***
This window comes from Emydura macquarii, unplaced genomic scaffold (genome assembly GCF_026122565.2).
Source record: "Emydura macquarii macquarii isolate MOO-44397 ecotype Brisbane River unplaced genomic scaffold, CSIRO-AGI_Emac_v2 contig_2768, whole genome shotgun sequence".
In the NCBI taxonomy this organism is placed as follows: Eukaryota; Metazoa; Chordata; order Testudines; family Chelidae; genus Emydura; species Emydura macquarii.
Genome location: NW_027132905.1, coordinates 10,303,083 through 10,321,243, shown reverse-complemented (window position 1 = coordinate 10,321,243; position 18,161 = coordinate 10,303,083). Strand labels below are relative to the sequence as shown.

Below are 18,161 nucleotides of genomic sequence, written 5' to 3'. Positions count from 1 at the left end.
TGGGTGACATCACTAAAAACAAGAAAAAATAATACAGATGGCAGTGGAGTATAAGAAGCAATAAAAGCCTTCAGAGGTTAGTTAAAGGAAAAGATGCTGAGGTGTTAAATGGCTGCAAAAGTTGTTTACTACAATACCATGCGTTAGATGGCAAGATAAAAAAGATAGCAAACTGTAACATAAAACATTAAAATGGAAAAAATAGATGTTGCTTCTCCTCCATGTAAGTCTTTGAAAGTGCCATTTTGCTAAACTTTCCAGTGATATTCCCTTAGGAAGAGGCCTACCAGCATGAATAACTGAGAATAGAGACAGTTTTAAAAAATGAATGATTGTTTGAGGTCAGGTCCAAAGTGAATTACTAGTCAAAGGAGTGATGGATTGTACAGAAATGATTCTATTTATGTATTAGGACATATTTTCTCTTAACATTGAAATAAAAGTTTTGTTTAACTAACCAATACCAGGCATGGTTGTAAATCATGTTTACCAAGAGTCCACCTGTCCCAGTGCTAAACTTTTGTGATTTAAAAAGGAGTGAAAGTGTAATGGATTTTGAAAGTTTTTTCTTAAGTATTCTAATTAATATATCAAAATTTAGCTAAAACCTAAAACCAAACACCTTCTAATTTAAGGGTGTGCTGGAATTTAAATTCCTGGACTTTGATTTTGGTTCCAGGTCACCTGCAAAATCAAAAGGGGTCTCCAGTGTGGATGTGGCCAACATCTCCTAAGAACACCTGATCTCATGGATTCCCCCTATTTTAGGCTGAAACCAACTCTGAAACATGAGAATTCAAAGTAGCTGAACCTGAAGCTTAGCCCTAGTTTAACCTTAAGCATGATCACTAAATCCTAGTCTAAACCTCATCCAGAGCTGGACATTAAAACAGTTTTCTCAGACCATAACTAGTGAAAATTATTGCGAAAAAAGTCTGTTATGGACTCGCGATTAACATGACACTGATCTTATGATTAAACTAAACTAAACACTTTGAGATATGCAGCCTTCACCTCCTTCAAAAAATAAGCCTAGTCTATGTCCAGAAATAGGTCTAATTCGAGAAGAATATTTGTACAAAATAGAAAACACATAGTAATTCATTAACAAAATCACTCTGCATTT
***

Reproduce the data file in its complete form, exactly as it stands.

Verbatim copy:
This window comes from Emydura macquarii, unplaced genomic scaffold (genome assembly GCF_026122565.2).
Source record: "Emydura macquarii macquarii isolate MOO-44397 ecotype Brisbane River unplaced genomic scaffold, CSIRO-AGI_Emac_v2 contig_2768, whole genome shotgun sequence".
In the NCBI taxonomy this organism is placed as follows: Eukaryota; Metazoa; Chordata; order Testudines; family Chelidae; genus Emydura; species Emydura macquarii.
Genome location: NW_027132905.1, coordinates 10,303,083 through 10,321,243, shown reverse-complemented (window position 1 = coordinate 10,321,243; position 18,161 = coordinate 10,303,083). Strand labels below are relative to the sequence as shown.

Below are 18,161 nucleotides of genomic sequence, written 5' to 3'. Positions count from 1 at the left end.
TGGGTGACATCACTAAAAACAAGAAAAAATAATACAGATGGCAGTGGAGTATAAGAAGCAATAAAAGCCTTCAGAGGTTAGTTAAAGGAAAAGATGCTGAGGTGTTAAATGGCTGCAAAAGTTGTTTACTACAATACCATGCGTTAGATGGCAAGATAAAAAAGATAGCAAACTGTAACATAAAACATTAAAATGGAAAAAATAGATGTTGCTTCTCCTCCATGTAAGTCTTTGAAAGTGCCATTTTGCTAAACTTTCCAGTGATATTCCCTTAGGAAGAGGCCTACCAGCATGAATAACTGAGAATAGAGACAGTTTTAAAAAATGAATGATTGTTTGAGGTCAGGTCCAAAGTGAATTACTAGTCAAAGGAGTGATGGATTGTACAGAAATGATTCTATTTATGTATTAGGACATATTTTCTCTTAACATTGAAATAAAAGTTTTGTTTAACTAACCAATACCAGGCATGGTTGTAAATCATGTTTACCAAGAGTCCACCTGTCCCAGTGCTAAACTTTTGTGATTTAAAAAGGAGTGAAAGTGTAATGGATTTTGAAAGTTTTTTCTTAAGTATTCTAATTAATATATCAAAATTTAGCTAAAACCTAAAACCAAACACCTTCTAATTTAAGGGTGTGCTGGAATTTAAATTCCTGGACTTTGATTTTGGTTCCAGGTCACCTGCAAAATCAAAAGGGGTCTCCAGTGTGGATGTGGCCAACATCTCCTAAGAACACCTGATCTCATGGATTCCCCCTATTTTAGGCTGAAACCAACTCTGAAACATGAGAATTCAAAGTAGCTGAACCTGAAGCTTAGCCCTAGTTTAACCTTAAGCATGATCACTAAATCCTAGTCTAAACCTCATCCAGAGCTGGACATTAAAACAGTTTTCTCAGACCATAACTAGTGAAAATTATTGCGAAAAAAGTCTGTTATGGACTCGCGATTAACATGACACTGATCTTATGATTAAACTAAACTAAACACTTTGAGATATGCAGCCTTCACCTCCTTCAAAAAATAAGCCTAGTCTATGTCCAGAAATAGGTCTAATTCGAGAAGAATATTTGTACAAAATAGAAAACACATAGTAATTCATTAACAAAATCACTCTGCATTT